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SOUTH AFRICA

SA has huge pharmaceutical skills shortage

28 June 2017 – 15:34

BY BABALO NDENZE

Male pharmactist working in pharmacy

 

Image: iStock

The country’s pharmaceutical industry has a huge skills shortage‚ lacking at least 12‚000 pharmacists in order to meet international standards.

This is according to the departments of health and trade and industry‚ which were giving evidence at a joint meeting of parliament’s economic development and health portfolio committees on the state of the pharmaceuticals industry.
Swasthi Soomaroo‚ who is the director of pharmaceuticals and medical services in the department of trade and industry‚ said South Africa was predominantly a generic manufacturing industry and was rated 46 in the list of global exporters of pharmaceutical products.

However‚ she said the industry had its own problems that needed attention‚ including a skills shortage.

“There are several challenges facing the sector that I think will be critical pillars to the sector’s development.

What DTI has done we’ve started looking at what sort of issues that have led to some of these challenges. You’ll be aware of the skills shortage across the value chain is one of our biggest issues of the last few years. We’ve lost several skills‚” said Soomaroo.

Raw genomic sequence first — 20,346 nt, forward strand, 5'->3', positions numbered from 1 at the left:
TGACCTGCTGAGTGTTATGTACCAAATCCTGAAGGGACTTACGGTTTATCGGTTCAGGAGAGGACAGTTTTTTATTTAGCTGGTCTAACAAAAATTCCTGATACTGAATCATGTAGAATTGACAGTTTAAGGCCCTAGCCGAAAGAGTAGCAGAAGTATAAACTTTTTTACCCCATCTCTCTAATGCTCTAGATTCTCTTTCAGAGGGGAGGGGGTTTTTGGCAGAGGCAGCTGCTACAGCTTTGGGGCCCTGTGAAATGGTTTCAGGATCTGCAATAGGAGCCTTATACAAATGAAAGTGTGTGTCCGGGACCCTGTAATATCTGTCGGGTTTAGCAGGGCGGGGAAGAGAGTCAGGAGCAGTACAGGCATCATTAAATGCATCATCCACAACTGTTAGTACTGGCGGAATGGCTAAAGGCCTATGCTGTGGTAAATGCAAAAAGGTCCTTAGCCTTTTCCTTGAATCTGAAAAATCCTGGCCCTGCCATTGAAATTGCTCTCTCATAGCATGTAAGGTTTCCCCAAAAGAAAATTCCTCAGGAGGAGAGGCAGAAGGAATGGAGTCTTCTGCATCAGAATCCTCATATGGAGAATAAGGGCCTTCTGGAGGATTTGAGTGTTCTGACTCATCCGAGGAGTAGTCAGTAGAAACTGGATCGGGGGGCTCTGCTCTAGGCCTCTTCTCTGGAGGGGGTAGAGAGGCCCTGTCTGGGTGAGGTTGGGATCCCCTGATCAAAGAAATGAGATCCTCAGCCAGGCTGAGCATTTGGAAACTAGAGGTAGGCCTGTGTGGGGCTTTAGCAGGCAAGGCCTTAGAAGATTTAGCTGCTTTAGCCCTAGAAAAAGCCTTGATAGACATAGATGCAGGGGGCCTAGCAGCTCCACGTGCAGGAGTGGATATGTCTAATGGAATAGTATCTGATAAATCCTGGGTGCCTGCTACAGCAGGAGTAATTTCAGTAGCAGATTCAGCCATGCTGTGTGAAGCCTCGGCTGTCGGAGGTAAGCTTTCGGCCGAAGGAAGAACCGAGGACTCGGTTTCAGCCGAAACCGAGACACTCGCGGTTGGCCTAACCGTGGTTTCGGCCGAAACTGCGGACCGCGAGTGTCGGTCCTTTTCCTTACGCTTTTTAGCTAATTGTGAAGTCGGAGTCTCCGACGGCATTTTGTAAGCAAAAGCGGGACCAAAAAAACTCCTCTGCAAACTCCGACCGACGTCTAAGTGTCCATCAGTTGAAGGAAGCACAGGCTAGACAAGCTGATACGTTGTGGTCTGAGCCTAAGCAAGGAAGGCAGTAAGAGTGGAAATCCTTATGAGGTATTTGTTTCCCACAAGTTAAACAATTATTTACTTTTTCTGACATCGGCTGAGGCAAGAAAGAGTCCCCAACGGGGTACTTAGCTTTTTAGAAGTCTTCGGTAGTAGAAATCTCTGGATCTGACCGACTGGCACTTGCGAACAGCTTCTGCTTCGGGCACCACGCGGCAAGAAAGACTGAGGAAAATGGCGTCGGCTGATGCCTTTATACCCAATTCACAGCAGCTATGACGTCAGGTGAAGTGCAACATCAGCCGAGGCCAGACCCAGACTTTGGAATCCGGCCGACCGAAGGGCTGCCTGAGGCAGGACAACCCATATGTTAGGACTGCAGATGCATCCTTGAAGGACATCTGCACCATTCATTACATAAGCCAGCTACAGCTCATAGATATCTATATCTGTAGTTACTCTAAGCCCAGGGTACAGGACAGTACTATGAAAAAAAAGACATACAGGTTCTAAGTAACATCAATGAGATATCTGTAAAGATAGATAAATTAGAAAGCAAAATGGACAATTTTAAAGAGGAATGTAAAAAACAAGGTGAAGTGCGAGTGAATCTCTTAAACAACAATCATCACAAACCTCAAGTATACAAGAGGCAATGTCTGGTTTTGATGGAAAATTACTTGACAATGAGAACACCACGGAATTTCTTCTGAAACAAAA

“One of things relevant to industrial development is to make sure we have enough adequately trained industrial pharmacists.”

In her written submission‚ Soomaroo further states that SA was lagging behind in meeting best international practices in pharmaceuticals.

“The skills shortage and the cost of specialised skills also affect the entire pharmaceutical industry supply chain as companies are required to have a supervising pharmacist. It is estimated South Africa requires 12‚000 pharmacists to meet the international benchmark of 50 pharmacists per 100 000 people‚” read the presentation.

Dr Anban Pillay‚ who is deputy-director general of regulation and compliance in the department of health‚ said South African drug companies were struggling to compete with their counterparts in countries such as India and China‚ which were among top players in global pharmaceutical production. He said there were many factors that affect the production of pharmaceuticals.

“Firstly and most importantly is access to appropriately skilled persons to develop the production capacity. The production of pharmaceutical is not an easy process‚” said Pillay.

Pillay said in terms of training South Africans‚ experts were coming in from India for about 18 months to two years to transfer skills.
– TimesLIVE

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